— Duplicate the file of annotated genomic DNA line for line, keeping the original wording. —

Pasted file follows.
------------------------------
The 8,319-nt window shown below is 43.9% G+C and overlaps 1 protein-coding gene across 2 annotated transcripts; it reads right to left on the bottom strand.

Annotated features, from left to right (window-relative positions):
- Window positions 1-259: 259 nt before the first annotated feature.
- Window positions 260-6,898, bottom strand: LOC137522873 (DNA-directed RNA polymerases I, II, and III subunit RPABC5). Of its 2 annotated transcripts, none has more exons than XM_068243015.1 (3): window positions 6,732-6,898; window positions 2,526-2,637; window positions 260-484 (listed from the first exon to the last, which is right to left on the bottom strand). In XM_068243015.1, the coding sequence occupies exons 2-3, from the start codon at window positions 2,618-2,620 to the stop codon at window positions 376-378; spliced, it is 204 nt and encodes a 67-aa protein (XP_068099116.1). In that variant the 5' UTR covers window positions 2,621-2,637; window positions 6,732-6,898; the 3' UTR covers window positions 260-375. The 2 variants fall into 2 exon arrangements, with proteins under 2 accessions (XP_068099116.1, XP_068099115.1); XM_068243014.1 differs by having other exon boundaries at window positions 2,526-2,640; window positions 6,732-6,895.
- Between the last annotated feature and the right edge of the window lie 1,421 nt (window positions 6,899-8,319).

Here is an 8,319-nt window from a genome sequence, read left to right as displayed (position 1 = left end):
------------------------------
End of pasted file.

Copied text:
The 8,319-nt window shown below is 43.9% G+C and overlaps 1 protein-coding gene across 2 annotated transcripts; it reads right to left on the bottom strand.

Annotated features, from left to right (window-relative positions):
- Window positions 1-259: 259 nt before the first annotated feature.
- Window positions 260-6,898, bottom strand: LOC137522873 (DNA-directed RNA polymerases I, II, and III subunit RPABC5). Of its 2 annotated transcripts, none has more exons than XM_068243015.1 (3): window positions 6,732-6,898; window positions 2,526-2,637; window positions 260-484 (listed from the first exon to the last, which is right to left on the bottom strand). In XM_068243015.1, the coding sequence occupies exons 2-3, from the start codon at window positions 2,618-2,620 to the stop codon at window positions 376-378; spliced, it is 204 nt and encodes a 67-aa protein (XP_068099116.1). In that variant the 5' UTR covers window positions 2,621-2,637; window positions 6,732-6,898; the 3' UTR covers window positions 260-375. The 2 variants fall into 2 exon arrangements, with proteins under 2 accessions (XP_068099116.1, XP_068099115.1); XM_068243014.1 differs by having other exon boundaries at window positions 2,526-2,640; window positions 6,732-6,895.
- Between the last annotated feature and the right edge of the window lie 1,421 nt (window positions 6,899-8,319).

Here is an 8,319-nt window from a genome sequence, read left to right as displayed (position 1 = left end):